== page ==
Blackout fears after Eskom explosion

2011-03-26 09:31

The explosion at Eskom’s Duvha power station in Mpumalanga last month has forced the power utility to delay maintenance at other power stations – leading to ­concerns of further powercuts during the next two years.

This happened on February 9 at the coal-fired station in Emalahleni during a test on the unit. The ­real extent of the damage only came to light when energy analyst Chris Yelland published the pictures. This week Yelland estimated that the damage could cost ­anything between R2 billion and R3 billion.

The damage to the Duvha turbine generator happened while Eskom was preparing to relieve pressure on the national electricity supply. The utility was preparing to launch the first units at its Medupi power station in Limpopo by the end of next year.

The coal-fired Medupi was ­expected to generate 700MW for the national grid. But the explosion at ­Duvha erased 600MW from the national grid.

This could typically supply electricity to about 200 000 middle-class domestic households.

A team of professionals is trying to find the reason for the explosion at the Duvha power station.

Yelland said the country would be affected by the incident.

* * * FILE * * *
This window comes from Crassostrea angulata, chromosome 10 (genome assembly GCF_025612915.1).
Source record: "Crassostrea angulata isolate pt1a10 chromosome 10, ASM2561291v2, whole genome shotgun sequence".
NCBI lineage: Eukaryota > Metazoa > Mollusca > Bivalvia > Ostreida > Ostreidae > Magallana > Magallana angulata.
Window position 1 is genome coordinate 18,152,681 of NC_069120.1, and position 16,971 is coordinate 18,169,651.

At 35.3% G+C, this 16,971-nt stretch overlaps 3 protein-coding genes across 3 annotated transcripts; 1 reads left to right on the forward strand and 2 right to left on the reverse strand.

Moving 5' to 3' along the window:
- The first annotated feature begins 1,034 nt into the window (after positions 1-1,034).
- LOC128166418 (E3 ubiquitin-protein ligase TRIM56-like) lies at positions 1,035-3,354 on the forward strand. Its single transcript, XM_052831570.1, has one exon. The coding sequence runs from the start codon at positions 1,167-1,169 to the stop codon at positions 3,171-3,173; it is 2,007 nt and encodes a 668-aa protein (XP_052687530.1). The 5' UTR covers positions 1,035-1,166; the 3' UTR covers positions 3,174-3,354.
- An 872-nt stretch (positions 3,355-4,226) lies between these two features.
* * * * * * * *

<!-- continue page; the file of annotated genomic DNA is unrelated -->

He said: “Another implication is that it is going to be more expensive for Eskom to generate power as it needs to use its stand-by ­generators.”

Yelland said that turning to ­diesel-powered generators as an option, would cost ­Eskom five times more an hour.

This explosion forced Eskom to use all its power suppliers and this has resulted in the postponement of its maintenance schedule.

“Power generators are being forced to go the extra mile and they could fail because they are not ­being maintained,” Yelland said.

Eskom’s head of communications, Hillary Joffe, said the damage was extensive. But she could not reveal when the parastatal would complete the investigation.

Joffe said the electricity supply would be tight for the next two years. She pleaded with consumers and the industry to implement energy-saving measures.

She said it would take 18 months for Eskom to fix the damage.

“If people use electricity wisely, this would create more chances to do maintenance work.”

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